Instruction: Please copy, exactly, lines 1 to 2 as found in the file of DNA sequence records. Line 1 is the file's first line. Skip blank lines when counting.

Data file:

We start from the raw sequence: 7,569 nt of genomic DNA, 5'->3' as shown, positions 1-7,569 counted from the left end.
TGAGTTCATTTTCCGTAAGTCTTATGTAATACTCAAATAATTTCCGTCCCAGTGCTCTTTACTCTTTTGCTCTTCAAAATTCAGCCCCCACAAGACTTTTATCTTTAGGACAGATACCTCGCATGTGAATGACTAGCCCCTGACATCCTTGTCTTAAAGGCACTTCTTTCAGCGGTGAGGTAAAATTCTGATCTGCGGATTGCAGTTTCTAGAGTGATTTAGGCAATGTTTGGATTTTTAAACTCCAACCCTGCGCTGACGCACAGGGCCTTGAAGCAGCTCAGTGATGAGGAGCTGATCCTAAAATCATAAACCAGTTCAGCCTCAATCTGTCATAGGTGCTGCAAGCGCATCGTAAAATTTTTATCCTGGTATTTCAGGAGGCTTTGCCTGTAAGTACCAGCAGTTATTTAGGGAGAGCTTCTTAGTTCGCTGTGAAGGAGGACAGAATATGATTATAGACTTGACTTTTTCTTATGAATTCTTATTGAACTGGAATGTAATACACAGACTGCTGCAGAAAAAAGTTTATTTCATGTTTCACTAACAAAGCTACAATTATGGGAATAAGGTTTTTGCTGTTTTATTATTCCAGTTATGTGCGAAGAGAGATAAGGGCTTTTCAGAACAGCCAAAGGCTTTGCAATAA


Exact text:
We start from the raw sequence: 7,569 nt of genomic DNA, 5'->3' as shown, positions 1-7,569 counted from the left end.
TGAGTTCATTTTCCGTAAGTCTTATGTAATACTCAAATAATTTCCGTCCCAGTGCTCTTTACTCTTTTGCTCTTCAAAATTCAGCCCCCACAAGACTTTTATCTTTAGGACAGATACCTCGCATGTGAATGACTAGCCCCTGACATCCTTGTCTTAAAGGCACTTCTTTCAGCGGTGAGGTAAAATTCTGATCTGCGGATTGCAGTTTCTAGAGTGATTTAGGCAATGTTTGGATTTTTAAACTCCAACCCTGCGCTGACGCACAGGGCCTTGAAGCAGCTCAGTGATGAGGAGCTGATCCTAAAATCATAAACCAGTTCAGCCTCAATCTGTCATAGGTGCTGCAAGCGCATCGTAAAATTTTTATCCTGGTATTTCAGGAGGCTTTGCCTGTAAGTACCAGCAGTTATTTAGGGAGAGCTTCTTAGTTCGCTGTGAAGGAGGACAGAATATGATTATAGACTTGACTTTTTCTTATGAATTCTTATTGAACTGGAATGTAATACACAGACTGCTGCAGAAAAAAGTTTATTTCATGTTTCACTAACAAAGCTACAATTATGGGAATAAGGTTTTTGCTGTTTTATTATTCCAGTTATGTGCGAAGAGAGATAAGGGCTTTTCAGAACAGCCAAAGGCTTTGCAATAA